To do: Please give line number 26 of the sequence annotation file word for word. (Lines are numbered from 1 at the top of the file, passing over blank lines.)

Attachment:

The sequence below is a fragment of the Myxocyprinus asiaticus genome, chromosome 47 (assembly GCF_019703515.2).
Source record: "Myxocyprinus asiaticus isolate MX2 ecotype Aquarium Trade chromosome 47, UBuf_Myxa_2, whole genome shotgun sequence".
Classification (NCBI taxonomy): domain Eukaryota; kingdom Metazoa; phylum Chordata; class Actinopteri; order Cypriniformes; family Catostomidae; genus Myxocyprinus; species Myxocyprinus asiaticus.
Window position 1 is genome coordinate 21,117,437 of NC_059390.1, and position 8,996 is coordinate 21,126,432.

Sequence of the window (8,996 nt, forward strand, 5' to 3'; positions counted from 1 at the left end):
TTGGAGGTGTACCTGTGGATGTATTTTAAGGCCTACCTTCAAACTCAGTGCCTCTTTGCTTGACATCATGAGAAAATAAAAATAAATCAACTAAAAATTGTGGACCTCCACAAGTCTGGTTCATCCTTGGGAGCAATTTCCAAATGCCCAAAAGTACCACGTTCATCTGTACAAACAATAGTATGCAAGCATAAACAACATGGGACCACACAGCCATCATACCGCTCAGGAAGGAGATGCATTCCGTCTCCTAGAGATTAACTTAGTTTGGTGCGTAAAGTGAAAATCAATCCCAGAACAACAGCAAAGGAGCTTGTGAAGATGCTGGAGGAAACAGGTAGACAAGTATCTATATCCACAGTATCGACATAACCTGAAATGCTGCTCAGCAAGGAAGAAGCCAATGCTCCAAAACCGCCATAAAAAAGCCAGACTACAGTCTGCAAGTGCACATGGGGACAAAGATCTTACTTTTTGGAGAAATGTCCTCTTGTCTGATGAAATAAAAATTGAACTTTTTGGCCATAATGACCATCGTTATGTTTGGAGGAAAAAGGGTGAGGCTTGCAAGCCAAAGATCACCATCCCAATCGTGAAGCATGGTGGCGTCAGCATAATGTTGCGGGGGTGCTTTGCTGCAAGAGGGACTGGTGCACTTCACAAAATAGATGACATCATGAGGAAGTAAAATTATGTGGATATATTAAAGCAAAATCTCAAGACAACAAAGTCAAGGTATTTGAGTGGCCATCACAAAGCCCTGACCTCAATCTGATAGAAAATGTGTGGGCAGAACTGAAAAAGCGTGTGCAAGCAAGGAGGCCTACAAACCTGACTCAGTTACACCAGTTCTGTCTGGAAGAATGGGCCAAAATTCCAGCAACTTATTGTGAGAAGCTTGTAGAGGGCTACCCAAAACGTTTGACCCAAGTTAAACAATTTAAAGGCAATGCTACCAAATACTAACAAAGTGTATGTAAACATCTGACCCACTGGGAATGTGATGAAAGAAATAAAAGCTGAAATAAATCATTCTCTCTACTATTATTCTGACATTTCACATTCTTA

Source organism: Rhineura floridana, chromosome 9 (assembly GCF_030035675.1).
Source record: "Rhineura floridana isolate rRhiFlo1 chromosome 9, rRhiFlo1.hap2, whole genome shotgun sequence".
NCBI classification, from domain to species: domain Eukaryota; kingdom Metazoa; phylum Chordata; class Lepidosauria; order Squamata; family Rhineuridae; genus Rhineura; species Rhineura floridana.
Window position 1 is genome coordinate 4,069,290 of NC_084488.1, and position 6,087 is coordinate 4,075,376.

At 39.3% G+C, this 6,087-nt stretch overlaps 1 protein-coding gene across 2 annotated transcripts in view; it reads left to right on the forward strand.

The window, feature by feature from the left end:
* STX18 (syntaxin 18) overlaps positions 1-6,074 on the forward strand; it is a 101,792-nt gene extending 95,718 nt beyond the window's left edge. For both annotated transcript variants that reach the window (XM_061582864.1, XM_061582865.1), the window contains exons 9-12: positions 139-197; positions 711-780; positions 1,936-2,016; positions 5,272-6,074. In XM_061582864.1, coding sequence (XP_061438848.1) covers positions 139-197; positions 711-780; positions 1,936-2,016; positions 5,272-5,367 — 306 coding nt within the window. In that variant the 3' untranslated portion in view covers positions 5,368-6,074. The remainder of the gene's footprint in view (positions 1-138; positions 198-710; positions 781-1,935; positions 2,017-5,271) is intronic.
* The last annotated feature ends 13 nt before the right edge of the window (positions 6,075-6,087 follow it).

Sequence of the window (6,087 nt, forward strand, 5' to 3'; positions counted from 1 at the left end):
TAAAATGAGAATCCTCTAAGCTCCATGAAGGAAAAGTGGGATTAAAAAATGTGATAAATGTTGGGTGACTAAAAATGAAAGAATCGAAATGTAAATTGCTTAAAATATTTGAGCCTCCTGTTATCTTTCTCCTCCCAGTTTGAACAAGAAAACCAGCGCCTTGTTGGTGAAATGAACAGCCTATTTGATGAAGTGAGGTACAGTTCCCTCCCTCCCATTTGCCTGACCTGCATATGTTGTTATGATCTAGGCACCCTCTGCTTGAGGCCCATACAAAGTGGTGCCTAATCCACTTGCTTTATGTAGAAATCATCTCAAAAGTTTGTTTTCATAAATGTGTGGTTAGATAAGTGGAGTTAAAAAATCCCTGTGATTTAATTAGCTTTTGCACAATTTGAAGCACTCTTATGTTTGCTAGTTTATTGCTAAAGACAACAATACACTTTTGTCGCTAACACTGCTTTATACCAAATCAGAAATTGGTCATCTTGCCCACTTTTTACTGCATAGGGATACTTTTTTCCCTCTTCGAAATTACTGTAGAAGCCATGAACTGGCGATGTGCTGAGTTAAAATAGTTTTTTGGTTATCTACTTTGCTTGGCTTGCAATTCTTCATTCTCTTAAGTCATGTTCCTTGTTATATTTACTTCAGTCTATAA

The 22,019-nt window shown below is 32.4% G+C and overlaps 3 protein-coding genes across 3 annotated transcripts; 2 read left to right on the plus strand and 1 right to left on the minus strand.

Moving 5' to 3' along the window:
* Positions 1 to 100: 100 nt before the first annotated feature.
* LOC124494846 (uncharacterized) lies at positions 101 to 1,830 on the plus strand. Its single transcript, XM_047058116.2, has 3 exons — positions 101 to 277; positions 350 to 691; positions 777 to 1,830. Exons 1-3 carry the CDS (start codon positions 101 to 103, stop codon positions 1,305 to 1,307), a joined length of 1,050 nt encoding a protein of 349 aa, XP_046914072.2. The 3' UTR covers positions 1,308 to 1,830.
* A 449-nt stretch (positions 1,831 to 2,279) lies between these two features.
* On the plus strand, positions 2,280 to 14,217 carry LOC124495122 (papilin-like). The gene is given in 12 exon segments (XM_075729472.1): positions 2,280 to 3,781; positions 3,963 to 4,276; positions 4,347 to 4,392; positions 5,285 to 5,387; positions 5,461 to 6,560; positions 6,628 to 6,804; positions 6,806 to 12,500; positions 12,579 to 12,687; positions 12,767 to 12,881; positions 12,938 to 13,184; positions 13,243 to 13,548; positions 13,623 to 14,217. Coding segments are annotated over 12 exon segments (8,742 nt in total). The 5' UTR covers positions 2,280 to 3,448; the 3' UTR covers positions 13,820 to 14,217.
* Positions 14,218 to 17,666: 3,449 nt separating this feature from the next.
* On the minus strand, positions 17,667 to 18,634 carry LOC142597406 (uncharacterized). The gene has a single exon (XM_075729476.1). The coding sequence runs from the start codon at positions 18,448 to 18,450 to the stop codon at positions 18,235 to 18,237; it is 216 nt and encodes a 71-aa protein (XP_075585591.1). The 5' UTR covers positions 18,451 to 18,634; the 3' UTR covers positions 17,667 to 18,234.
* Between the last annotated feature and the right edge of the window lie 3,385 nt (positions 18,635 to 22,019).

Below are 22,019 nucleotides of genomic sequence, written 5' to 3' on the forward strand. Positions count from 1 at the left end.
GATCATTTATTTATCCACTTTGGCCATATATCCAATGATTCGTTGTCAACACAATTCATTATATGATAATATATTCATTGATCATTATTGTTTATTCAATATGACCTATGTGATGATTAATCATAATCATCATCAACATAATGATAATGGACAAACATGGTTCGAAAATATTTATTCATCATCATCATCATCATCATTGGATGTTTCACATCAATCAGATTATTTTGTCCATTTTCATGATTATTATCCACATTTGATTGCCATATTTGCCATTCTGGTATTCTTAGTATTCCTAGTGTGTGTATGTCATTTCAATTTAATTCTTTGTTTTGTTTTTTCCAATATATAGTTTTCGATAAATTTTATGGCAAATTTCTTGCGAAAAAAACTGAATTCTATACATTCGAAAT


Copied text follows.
Below are 22,019 nucleotides of genomic sequence, written 5' to 3' on the forward strand. Positions count from 1 at the left end.